“For this reason I say to you, her sins, which are many, have been forgiven, for she loved much; but he who is forgiven little, loves little.” (Luke 7:47)
I just finished watching a prison documentary film called “What I Want My Words To Do To You”… it’s about a maximum security prison for female criminals where a creative writing workshop was held and the writings that came out of the female inmates’ souls. There’s some powerful stuff here. I was touched by the following essay by Cynthia Berry, as she writes a letter to her mom…
Dear mom, I know you believe it was my heartaches and pain
that caused me to do drugs and prostitute.
Mom, it was easy for me to use the pain to do all the things I did.
Thinking of the sweat of my uncle on my face as he molested me
made it easy for me to believe I was a whore,
and that the only way to even the pain was to make men literally pay.
I never grew up until it was too late,
and when I did, it was in a court room,
learning the truth of what I had allowed myself to believe,
and a man now was dead.
Another sick male who thought pussy was a drug of life.
Now after this man is dead, by my hands,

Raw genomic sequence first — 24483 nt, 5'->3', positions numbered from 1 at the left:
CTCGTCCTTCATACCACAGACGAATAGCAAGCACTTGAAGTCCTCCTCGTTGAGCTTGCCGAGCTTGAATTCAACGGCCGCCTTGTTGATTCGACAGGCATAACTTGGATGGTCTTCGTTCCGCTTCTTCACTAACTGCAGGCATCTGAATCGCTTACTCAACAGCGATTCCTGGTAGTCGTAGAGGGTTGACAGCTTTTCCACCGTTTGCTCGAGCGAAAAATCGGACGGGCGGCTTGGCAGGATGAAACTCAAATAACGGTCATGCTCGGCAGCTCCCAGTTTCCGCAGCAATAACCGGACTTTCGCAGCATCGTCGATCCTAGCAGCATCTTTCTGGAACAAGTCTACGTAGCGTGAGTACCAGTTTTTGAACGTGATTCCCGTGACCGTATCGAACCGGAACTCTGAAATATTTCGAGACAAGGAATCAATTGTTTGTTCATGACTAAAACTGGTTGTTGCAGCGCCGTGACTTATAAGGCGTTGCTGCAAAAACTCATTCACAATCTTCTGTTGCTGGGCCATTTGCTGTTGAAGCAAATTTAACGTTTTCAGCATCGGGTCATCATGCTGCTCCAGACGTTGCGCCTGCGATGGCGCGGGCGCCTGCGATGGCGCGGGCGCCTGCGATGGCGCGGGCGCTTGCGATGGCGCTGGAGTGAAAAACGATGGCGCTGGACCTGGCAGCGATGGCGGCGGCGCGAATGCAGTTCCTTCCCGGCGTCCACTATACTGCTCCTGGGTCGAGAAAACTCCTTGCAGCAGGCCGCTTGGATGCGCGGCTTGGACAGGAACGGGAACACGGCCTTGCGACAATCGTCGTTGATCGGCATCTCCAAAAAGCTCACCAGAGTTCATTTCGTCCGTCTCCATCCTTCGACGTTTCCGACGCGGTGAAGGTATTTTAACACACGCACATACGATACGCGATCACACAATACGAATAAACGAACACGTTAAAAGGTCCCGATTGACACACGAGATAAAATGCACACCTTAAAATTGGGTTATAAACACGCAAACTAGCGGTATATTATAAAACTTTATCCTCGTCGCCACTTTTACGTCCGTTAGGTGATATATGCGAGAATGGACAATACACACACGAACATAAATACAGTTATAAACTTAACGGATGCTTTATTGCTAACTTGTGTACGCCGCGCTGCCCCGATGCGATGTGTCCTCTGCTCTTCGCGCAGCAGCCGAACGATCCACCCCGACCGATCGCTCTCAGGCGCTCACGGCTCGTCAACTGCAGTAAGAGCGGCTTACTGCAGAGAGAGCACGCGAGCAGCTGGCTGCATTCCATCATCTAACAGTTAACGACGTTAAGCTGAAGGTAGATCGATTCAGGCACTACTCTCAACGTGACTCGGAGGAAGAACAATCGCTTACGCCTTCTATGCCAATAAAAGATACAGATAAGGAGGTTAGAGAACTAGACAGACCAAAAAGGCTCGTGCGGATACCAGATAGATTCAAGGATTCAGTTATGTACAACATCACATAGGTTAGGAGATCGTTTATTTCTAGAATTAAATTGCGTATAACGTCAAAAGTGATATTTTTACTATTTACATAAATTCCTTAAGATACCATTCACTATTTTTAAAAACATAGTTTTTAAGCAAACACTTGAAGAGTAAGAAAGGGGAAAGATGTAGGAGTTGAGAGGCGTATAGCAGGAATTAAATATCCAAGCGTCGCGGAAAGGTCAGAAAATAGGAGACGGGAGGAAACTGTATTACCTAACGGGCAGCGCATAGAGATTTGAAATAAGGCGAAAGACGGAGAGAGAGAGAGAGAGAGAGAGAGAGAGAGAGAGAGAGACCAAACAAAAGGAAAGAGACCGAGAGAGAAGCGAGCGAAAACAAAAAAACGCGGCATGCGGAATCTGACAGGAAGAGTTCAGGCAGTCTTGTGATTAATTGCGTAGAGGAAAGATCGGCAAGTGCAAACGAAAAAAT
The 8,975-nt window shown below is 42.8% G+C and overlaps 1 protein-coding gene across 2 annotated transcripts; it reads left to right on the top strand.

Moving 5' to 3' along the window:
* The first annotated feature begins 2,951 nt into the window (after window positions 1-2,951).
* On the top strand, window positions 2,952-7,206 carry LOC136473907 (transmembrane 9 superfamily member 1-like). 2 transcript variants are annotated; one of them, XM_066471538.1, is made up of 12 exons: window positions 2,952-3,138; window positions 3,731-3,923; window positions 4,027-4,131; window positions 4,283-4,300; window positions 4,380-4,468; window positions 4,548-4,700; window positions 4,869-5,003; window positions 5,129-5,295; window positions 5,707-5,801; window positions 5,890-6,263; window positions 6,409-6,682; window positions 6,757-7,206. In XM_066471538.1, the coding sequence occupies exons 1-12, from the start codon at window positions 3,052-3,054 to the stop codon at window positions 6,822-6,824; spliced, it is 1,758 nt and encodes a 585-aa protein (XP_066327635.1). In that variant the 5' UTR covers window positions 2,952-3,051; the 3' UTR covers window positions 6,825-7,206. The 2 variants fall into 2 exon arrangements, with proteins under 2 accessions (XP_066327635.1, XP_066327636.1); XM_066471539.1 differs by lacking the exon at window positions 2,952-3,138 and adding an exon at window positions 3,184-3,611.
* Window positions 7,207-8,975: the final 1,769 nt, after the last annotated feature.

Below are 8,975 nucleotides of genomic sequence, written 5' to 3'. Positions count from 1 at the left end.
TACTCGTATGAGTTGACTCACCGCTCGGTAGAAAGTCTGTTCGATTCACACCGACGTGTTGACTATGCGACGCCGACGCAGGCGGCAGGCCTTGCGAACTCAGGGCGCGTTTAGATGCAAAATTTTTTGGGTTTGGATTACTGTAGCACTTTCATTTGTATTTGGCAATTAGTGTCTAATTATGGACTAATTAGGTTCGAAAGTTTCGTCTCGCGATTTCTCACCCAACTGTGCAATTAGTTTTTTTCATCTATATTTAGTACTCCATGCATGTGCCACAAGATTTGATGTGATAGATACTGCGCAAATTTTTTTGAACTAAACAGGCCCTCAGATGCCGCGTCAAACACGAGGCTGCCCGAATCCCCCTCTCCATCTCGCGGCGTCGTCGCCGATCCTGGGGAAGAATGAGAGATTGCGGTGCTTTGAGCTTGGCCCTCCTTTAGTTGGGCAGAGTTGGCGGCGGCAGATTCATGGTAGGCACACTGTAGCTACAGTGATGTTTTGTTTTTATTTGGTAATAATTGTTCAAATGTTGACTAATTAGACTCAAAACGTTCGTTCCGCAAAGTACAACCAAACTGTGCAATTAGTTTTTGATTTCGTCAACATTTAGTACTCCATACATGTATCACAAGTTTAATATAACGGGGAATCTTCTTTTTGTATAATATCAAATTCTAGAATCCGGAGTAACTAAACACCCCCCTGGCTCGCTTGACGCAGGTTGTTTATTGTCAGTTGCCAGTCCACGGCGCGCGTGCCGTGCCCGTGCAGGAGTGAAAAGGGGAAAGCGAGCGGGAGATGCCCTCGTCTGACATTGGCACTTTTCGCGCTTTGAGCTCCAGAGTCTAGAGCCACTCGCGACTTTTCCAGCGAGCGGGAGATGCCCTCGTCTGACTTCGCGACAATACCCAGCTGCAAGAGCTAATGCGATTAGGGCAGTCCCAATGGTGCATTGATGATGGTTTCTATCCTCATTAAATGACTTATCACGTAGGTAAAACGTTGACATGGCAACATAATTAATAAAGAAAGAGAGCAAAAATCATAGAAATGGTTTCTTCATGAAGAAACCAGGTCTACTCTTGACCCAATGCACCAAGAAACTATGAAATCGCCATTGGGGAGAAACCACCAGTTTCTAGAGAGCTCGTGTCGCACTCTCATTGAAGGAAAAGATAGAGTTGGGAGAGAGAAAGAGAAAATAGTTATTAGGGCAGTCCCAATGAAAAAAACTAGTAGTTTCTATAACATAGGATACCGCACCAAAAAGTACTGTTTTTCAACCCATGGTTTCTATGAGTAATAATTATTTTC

I see a father, a grandfather, and some woman in a wheelchair’s son.
I remember stabbing him three times.
A forensic report says I stabbed this man twenty-eight times in his throat.
Only three wounds were fatal, which leaves me the horror of
did I continue to stab a dead man?
Everything I do, every thought I make is based on my victim.
I live for my victim, and I feel the only justice to his death
is when God takes for me what I took from him, which is life.
For every day I think I killed a seventy-one year-old man.
A man who can not truly harm me.
A man who in one minute saw and received all my anger
and lost what was not mine to take, his life.
He should not be dead.
He was not the one who I was angry at.
He was not the one I was killing.
I didn’t see him, I saw everyone who ever harmed me.
My mother, my uncle, every man that has kicked me in the heart.
Mom, the truth is I’m guilty of my refusal to face self.
Not grow out of the walls of my pain.
There are days I wish my number could punch up in God’s computer
so I can stop the blood stain on my hand and in my heart
and I can stop being haunted every day I live.
Love, your God given daughter, Cynthia.